Willoughby: Water overhead and fossils underfoot
Legends & Legacies
I taught a local geology class for Colorado Mountain College ages ago. One tour looked at remnants of glaciation, the final chapter in Aspen’s geologic history. As we traveled down the Roaring Fork Valley, the obvious evidence of the last ice age gripped our imagination.
I enjoyed revealing that at one time we could have looked skyward from Aspen to see only water. The story of the source of that water spanned tens of thousands of years. Continental glaciation had buried the Rockies so deep that sheets of ice planed the points off mountains. This shearing left flat mountaintops such as the top of Aspen Mountain. When the ice sheet melted, local mountain glaciers prevailed. Castle Creek and Maroon Creek valley ice joined a larger glacier in the Roaring Fork Valley. The main glacier pushed and carved until harder basalt rock, just west of Aspen Village, blocked it. Then, as the glacier melted, the blocked end dammed the water. And that water formed the lake that submerged Aspen.
Another glacier slowly slipped down Hunter Creek Valley and dropped into the lake over Aspen. Icebergs calved from that hanging glacier and floated into the lake. The glacier also pushed boulders along the valley and toppled them, along with the icebergs, into the lake. This explains the hefty rocks found in the stretch of river from town to the beginning of the valley.
When a glacier pauses long enough to melt, it leaves a rock pile called a moraine. This pile resembles the bank left by a snowplow: an accumulation of sand, gravel and boulders packed into ice that gradually melts. Moraines act as temporary dams. You can see evidence of several of these pauses in the receding glacier, when you look out from the top of Red Butte, or from a car when you drive along McClain Flats Road. One moraine, one of the largest, stretches across the valley by the airport.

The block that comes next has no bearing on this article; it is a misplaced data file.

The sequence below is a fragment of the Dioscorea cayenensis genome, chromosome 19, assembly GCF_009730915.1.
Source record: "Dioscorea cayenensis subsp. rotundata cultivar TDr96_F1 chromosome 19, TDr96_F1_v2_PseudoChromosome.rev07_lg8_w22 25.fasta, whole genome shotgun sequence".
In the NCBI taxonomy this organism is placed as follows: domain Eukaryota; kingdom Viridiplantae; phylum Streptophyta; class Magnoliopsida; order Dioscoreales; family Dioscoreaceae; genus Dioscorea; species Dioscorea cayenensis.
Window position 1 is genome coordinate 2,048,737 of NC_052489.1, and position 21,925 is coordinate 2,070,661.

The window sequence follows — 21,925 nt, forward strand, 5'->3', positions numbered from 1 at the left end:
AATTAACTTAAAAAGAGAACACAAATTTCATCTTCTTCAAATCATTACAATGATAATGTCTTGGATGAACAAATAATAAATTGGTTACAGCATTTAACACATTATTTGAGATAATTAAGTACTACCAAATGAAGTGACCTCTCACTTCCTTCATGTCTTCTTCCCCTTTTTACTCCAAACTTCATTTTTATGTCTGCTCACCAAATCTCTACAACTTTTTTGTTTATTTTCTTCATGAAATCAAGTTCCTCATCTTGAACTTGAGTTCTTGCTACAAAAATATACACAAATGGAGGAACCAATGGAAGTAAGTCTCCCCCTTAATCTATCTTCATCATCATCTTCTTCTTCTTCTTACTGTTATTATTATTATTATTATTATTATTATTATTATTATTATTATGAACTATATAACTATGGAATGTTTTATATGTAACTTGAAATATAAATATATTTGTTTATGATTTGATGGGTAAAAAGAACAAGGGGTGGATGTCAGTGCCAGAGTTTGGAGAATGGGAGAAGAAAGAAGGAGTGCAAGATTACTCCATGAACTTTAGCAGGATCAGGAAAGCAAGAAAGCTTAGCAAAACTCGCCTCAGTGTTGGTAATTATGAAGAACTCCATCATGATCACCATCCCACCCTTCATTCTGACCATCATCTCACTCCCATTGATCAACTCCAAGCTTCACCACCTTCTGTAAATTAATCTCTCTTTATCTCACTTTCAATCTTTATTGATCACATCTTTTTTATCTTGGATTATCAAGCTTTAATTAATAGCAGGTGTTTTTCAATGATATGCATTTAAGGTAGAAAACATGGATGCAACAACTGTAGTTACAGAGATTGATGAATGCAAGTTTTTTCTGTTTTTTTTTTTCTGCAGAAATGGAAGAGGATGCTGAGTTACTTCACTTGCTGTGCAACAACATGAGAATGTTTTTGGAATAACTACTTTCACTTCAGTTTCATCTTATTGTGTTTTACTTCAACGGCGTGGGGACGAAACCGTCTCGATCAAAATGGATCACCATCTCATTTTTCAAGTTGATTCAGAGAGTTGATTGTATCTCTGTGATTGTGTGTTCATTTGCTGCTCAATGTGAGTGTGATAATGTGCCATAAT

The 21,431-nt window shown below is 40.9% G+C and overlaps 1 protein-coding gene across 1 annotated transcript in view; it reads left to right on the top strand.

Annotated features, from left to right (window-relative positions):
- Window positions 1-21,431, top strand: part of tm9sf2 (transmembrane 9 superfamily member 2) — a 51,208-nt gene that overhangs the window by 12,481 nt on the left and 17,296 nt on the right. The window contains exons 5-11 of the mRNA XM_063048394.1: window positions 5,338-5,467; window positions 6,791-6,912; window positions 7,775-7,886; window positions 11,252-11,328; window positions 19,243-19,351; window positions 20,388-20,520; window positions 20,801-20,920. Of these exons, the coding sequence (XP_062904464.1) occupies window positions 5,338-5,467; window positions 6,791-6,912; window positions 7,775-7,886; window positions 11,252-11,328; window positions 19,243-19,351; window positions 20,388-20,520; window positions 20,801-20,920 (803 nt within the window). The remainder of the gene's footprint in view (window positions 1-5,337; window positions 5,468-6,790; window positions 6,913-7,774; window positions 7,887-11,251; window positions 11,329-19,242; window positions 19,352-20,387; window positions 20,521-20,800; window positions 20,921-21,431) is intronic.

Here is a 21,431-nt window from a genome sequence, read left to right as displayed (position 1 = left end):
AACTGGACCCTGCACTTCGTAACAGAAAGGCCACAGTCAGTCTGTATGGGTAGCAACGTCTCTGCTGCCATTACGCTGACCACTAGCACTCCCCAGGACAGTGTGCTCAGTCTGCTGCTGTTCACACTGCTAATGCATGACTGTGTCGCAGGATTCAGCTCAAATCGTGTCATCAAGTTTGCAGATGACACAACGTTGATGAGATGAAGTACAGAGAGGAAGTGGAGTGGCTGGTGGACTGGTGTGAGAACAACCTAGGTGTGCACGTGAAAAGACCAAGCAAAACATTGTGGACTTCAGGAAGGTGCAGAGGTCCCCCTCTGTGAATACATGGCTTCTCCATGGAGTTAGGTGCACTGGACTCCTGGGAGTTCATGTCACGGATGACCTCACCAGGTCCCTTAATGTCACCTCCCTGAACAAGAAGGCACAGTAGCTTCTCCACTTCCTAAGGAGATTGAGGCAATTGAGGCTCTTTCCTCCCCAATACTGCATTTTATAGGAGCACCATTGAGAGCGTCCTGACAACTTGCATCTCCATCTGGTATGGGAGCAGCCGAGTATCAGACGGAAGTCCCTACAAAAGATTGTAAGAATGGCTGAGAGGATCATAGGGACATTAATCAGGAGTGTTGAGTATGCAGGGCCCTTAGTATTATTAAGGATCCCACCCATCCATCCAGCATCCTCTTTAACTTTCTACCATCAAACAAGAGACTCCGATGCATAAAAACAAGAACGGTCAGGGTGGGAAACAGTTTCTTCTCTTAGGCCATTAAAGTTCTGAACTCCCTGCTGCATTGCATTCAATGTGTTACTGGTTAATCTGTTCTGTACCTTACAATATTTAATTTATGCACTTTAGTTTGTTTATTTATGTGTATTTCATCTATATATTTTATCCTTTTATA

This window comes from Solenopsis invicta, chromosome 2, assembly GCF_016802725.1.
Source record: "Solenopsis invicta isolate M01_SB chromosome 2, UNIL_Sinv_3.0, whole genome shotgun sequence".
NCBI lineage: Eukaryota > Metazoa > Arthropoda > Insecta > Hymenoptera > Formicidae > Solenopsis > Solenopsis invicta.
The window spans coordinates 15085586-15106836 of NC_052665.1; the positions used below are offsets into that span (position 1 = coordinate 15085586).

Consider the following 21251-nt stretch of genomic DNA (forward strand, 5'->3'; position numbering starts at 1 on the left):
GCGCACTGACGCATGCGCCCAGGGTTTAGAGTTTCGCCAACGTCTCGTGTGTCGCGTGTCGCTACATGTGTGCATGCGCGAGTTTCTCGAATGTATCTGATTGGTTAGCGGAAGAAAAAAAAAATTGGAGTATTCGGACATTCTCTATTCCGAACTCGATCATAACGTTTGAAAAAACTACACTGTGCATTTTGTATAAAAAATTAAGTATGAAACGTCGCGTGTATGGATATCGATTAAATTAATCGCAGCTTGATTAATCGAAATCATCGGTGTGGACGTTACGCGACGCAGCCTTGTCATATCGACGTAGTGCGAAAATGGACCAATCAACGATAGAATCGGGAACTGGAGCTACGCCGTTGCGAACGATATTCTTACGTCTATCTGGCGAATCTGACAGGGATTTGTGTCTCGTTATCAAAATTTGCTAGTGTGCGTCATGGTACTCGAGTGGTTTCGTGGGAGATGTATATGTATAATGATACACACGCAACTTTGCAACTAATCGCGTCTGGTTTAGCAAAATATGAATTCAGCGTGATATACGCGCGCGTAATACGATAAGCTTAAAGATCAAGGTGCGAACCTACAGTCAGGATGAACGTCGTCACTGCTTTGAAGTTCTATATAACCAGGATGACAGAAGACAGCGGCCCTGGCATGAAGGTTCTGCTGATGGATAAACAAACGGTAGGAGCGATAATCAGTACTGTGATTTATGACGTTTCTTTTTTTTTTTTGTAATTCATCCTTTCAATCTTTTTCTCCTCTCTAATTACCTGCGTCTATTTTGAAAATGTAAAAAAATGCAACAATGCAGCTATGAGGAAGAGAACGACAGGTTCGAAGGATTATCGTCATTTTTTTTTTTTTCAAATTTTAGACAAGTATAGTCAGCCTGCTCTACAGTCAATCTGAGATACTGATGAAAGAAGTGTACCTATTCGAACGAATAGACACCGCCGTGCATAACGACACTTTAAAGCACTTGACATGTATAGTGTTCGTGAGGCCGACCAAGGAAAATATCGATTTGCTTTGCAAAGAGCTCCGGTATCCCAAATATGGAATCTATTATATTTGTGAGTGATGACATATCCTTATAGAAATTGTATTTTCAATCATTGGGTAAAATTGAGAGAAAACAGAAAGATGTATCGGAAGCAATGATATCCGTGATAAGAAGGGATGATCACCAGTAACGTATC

As glaciers melted and receded, water formed streams that eroded the valley bottoms. From the vantage point of the top of Red Butte, or from an airplane window, you may notice the characteristic cross section of Aspen’s valleys. Slow glacial carving shaped these valleys like a “U.” In contrast, you may see a sharp “V” cross-section in places where fast stream erosion cut a groove in a glacial valley.
If you drive downvalley on the original road to Aspen — the section that is Upper River Road, through the Woody Creek area — you will see the floor of the glacial carving. Walk around where the roadcuts expose the bottom of the glacial material. Look for sand, gravel and boulders that ice deposited over the original sedimentary shale. Not a very hard rock, shale was no match for glacial carving.
For my students, the concept of iceberg-studded water a thousand feet overhead was a hard act to follow. But I capped that story with an even more engaging activity, a fossil hunt. Much of Aspen’s exposed rock is fossil-free igneous. Fossils are not common in red sandstone, either. But the shale formation harbors many of time’s secrets.
Highway construction has modified the area since I taught the class. Back then, within a few minutes, every student found a fossil at Shale Bluffs. Next time you drive through the bluffs, note the rock color. Then seek a place where a rock hound may pursue happiness without getting run over.
A “glacial pace” used to mean “slow.” Glacial receding at the end of the last ice age has taken place over thousands of years. But within the past 100 years, global warming has greatly reduced the glaciers of the continental U.S. You must use your imagination to picture mountainous sheets of slow moving ice as it shapes the Aspen area. Nevertheless, there is nothing more tangible than a fossil in your hand to connect you to geologic time.
Tim Willoughby’s family story parallels Aspen’s. He began sharing folklore while teaching Aspen Country Day School and Colorado Mountain College. Now a tourist in his native town, he views it with historical perspective. Reach him at email@example.com.
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